On the other hand, the interests of the Lord's day, and also of truth, require that I should tell English readers who have not crossed the "border," that. the pictures of a Scottish Sabbath they are furnished with by some of their writers are not true - are quite untrue. I have no objections to a little harmless caricature - hitting off the weak points of a people or person, and admit that it may even do good; the exaggeration which is an essential element of caricature, like a magnifying glass, revealing faults which had otherwise been overlooked, and perhaps never amended. But in matters belonging to the worship of God, burlesque, as much as fun at a funeral, is quite out of place; and burlesque is the only term I can apply to the descriptions which some English papers serve up to their readers of a Scottish Sabbath.
It is no new thing for men, either in their ignorance, or because they are “of corrupt minds, reprobate concerning the faith," to attack religion through the sides of its holy day; and so to misrepresent the views and conduct of those who observe it, as to hold them up to ridicule and contempt. For example, Seneca, the old Roman moralist, charged the Jews with indolence, because they abstained on the seventh day from their ordinary avocations. Juvenal makes them on that account the subject of his biting satire. Tacitus, the historian, says that they kept the Sabbath in honour of Saturn; another heathen authority charges them with observing it in honour - and no doubt with the rites - of Bacchus, the god of drunkenness and of wine; while another says it was observed by the Jews in commemoration of their being cured of Sabbo - the term which gave its name to the day, and was used by the Egyptians to describe an infamous disease.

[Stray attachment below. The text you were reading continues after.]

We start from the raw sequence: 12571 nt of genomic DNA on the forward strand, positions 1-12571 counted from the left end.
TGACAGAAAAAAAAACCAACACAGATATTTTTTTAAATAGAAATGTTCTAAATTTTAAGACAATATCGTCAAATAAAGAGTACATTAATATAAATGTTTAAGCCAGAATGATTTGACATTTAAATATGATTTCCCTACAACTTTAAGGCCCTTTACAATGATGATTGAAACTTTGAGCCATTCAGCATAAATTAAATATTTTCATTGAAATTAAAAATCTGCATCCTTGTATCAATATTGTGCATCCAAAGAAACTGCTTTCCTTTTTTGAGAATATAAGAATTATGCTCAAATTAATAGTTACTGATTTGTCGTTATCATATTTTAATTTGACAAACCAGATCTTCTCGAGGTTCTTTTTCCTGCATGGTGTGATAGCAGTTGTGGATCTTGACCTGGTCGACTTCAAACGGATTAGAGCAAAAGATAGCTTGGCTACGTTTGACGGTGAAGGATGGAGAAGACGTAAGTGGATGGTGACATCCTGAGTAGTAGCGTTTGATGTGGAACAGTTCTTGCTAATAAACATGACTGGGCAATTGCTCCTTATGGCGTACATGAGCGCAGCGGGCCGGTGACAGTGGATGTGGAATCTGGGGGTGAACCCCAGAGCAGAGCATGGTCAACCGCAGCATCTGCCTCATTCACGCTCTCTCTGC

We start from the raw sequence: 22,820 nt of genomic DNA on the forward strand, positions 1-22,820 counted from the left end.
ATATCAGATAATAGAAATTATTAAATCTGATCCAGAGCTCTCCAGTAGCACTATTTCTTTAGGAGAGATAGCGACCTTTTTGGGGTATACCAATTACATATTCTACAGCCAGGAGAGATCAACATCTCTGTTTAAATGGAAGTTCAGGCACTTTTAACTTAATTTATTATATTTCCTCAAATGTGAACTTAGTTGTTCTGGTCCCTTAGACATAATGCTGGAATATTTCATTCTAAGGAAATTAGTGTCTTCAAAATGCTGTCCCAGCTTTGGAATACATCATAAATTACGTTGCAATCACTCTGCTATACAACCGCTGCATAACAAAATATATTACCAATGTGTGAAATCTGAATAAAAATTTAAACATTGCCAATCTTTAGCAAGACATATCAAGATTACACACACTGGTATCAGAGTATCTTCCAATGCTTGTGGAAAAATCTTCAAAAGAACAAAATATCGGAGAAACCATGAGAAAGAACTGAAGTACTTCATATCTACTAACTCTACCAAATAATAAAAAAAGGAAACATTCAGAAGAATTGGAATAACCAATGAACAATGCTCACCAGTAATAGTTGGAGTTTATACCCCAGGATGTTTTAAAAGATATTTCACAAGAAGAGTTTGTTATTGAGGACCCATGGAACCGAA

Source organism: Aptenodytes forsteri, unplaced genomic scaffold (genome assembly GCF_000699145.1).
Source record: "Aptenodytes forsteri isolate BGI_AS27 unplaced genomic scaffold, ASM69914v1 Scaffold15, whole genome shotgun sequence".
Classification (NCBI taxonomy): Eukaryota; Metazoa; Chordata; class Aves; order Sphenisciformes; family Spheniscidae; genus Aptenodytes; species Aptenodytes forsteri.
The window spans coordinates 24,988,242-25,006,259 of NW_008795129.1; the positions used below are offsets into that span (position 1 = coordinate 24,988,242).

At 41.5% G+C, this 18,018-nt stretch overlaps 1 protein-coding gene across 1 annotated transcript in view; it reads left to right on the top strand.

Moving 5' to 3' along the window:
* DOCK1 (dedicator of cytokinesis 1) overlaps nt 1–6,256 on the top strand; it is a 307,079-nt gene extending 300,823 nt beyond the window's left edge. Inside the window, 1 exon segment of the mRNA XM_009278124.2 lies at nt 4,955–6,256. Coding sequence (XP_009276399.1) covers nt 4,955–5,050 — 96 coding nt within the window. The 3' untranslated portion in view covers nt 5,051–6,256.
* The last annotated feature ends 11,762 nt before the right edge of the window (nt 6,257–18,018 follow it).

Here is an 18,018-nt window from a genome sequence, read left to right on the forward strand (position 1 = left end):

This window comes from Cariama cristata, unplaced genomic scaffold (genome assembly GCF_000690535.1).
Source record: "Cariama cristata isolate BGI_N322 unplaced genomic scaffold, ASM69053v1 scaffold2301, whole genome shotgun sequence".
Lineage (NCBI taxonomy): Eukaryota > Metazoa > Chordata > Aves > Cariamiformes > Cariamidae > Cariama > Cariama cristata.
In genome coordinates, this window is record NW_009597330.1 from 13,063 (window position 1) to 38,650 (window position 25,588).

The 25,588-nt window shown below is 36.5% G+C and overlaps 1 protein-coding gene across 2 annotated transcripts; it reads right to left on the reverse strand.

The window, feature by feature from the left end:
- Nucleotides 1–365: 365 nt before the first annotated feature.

The best answer I can, perhaps, furnish to these libels affecting Scotland is to draw an honest and candid picture of the manner in which the Lord's day was observed in the home of my youth. Conversation about the ordinary business of life was not engaged in, nor allowed. Neither dinners were given, nor visitors received - even ministers only on rare occasions; it being found that when any addition was made to the usual family circle the conversation was apt to slide into common affairs. No letters were taken from the post-office, nor any but religious books read; nor were the newspapers looked at, although in these days our armies were in the battle-field, fighting the French. Gazettes were ever and anon coming out with accounts of bloody and hard-won victories; and such was the anxiety and thirst for news that I have seen a crowd gathered before our door to hear one of my elder brothers, standing on a chair, read the news from a London paper, the only one that in these days of dear newspapers and difficult communication came to the town. No walk was taken but in the garden and to the church, which we attended regularly both forenoon and afternoon. In the evening, my father, who had the catechism - the Shorter Catechism of the Westminster Assembly of Divines - -at his finger ends, as they say, used to put us through our drill in its questions and theology; and I think I see him still in his knee-breeches, white woollen stockings, and white cravat - his costume both on Sunday and Saturday - tall, erect, his dark crisp hair dashed with grey, walking up and down the floor of the dining-room, as was his wont, with nine children and three women servants ranged up by the walls, each in turn having a question to answer.